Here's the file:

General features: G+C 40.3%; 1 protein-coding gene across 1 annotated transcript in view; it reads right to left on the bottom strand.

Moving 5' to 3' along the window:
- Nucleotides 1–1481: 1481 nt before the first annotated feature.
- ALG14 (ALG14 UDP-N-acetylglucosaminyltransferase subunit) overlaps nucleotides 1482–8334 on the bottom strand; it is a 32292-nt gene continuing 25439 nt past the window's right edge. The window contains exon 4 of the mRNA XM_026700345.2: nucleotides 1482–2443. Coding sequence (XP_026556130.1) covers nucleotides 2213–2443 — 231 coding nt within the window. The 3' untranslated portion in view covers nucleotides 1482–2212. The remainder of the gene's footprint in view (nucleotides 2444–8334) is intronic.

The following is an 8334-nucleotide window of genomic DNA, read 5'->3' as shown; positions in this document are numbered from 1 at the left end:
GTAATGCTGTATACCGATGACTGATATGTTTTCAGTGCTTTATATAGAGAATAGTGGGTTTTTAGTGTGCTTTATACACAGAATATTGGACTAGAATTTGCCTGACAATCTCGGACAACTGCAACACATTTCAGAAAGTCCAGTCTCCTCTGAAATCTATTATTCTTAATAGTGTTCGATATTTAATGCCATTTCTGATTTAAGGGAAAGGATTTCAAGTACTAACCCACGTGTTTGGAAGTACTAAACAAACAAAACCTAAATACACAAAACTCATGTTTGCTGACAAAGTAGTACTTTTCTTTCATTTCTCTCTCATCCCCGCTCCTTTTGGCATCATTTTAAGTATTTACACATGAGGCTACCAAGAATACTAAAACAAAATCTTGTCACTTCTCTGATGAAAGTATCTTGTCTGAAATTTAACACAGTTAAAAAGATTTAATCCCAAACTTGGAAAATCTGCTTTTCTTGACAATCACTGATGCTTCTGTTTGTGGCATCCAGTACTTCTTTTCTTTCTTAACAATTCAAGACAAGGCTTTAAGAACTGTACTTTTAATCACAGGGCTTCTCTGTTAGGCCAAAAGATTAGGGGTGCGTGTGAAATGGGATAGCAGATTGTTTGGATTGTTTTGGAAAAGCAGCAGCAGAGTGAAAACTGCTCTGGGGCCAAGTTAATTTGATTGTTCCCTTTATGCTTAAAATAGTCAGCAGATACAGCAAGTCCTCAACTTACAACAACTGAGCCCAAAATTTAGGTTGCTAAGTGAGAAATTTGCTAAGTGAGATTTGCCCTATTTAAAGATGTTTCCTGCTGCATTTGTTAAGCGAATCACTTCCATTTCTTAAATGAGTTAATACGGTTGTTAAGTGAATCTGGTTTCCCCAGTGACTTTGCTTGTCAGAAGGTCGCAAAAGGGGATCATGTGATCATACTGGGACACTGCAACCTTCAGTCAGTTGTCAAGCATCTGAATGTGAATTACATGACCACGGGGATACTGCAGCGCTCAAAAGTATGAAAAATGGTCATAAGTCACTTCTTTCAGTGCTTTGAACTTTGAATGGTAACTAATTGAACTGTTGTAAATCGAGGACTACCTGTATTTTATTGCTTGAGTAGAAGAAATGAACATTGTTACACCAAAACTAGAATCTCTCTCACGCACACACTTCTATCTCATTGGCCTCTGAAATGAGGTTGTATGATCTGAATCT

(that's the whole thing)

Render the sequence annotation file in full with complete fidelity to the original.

General features: G+C 40.3%; 1 protein-coding gene across 1 annotated transcript in view; it reads right to left on the bottom strand.

Moving 5' to 3' along the window:
- Nucleotides 1–1481: 1481 nt before the first annotated feature.
- ALG14 (ALG14 UDP-N-acetylglucosaminyltransferase subunit) overlaps nucleotides 1482–8334 on the bottom strand; it is a 32292-nt gene continuing 25439 nt past the window's right edge. The window contains exon 4 of the mRNA XM_026700345.2: nucleotides 1482–2443. Coding sequence (XP_026556130.1) covers nucleotides 2213–2443 — 231 coding nt within the window. The 3' untranslated portion in view covers nucleotides 1482–2212. The remainder of the gene's footprint in view (nucleotides 2444–8334) is intronic.

The following is an 8334-nucleotide window of genomic DNA, read 5'->3' as shown; positions in this document are numbered from 1 at the left end:
GTAATGCTGTATACCGATGACTGATATGTTTTCAGTGCTTTATATAGAGAATAGTGGGTTTTTAGTGTGCTTTATACACAGAATATTGGACTAGAATTTGCCTGACAATCTCGGACAACTGCAACACATTTCAGAAAGTCCAGTCTCCTCTGAAATCTATTATTCTTAATAGTGTTCGATATTTAATGCCATTTCTGATTTAAGGGAAAGGATTTCAAGTACTAACCCACGTGTTTGGAAGTACTAAACAAACAAAACCTAAATACACAAAACTCATGTTTGCTGACAAAGTAGTACTTTTCTTTCATTTCTCTCTCATCCCCGCTCCTTTTGGCATCATTTTAAGTATTTACACATGAGGCTACCAAGAATACTAAAACAAAATCTTGTCACTTCTCTGATGAAAGTATCTTGTCTGAAATTTAACACAGTTAAAAAGATTTAATCCCAAACTTGGAAAATCTGCTTTTCTTGACAATCACTGATGCTTCTGTTTGTGGCATCCAGTACTTCTTTTCTTTCTTAACAATTCAAGACAAGGCTTTAAGAACTGTACTTTTAATCACAGGGCTTCTCTGTTAGGCCAAAAGATTAGGGGTGCGTGTGAAATGGGATAGCAGATTGTTTGGATTGTTTTGGAAAAGCAGCAGCAGAGTGAAAACTGCTCTGGGGCCAAGTTAATTTGATTGTTCCCTTTATGCTTAAAATAGTCAGCAGATACAGCAAGTCCTCAACTTACAACAACTGAGCCCAAAATTTAGGTTGCTAAGTGAGAAATTTGCTAAGTGAGATTTGCCCTATTTAAAGATGTTTCCTGCTGCATTTGTTAAGCGAATCACTTCCATTTCTTAAATGAGTTAATACGGTTGTTAAGTGAATCTGGTTTCCCCAGTGACTTTGCTTGTCAGAAGGTCGCAAAAGGGGATCATGTGATCATACTGGGACACTGCAACCTTCAGTCAGTTGTCAAGCATCTGAATGTGAATTACATGACCACGGGGATACTGCAGCGCTCAAAAGTATGAAAAATGGTCATAAGTCACTTCTTTCAGTGCTTTGAACTTTGAATGGTAACTAATTGAACTGTTGTAAATCGAGGACTACCTGTATTTTATTGCTTGAGTAGAAGAAATGAACATTGTTACACCAAAACTAGAATCTCTCTCACGCACACACTTCTATCTCATTGGCCTCTGAAATGAGGTTGTATGATCTGAATCT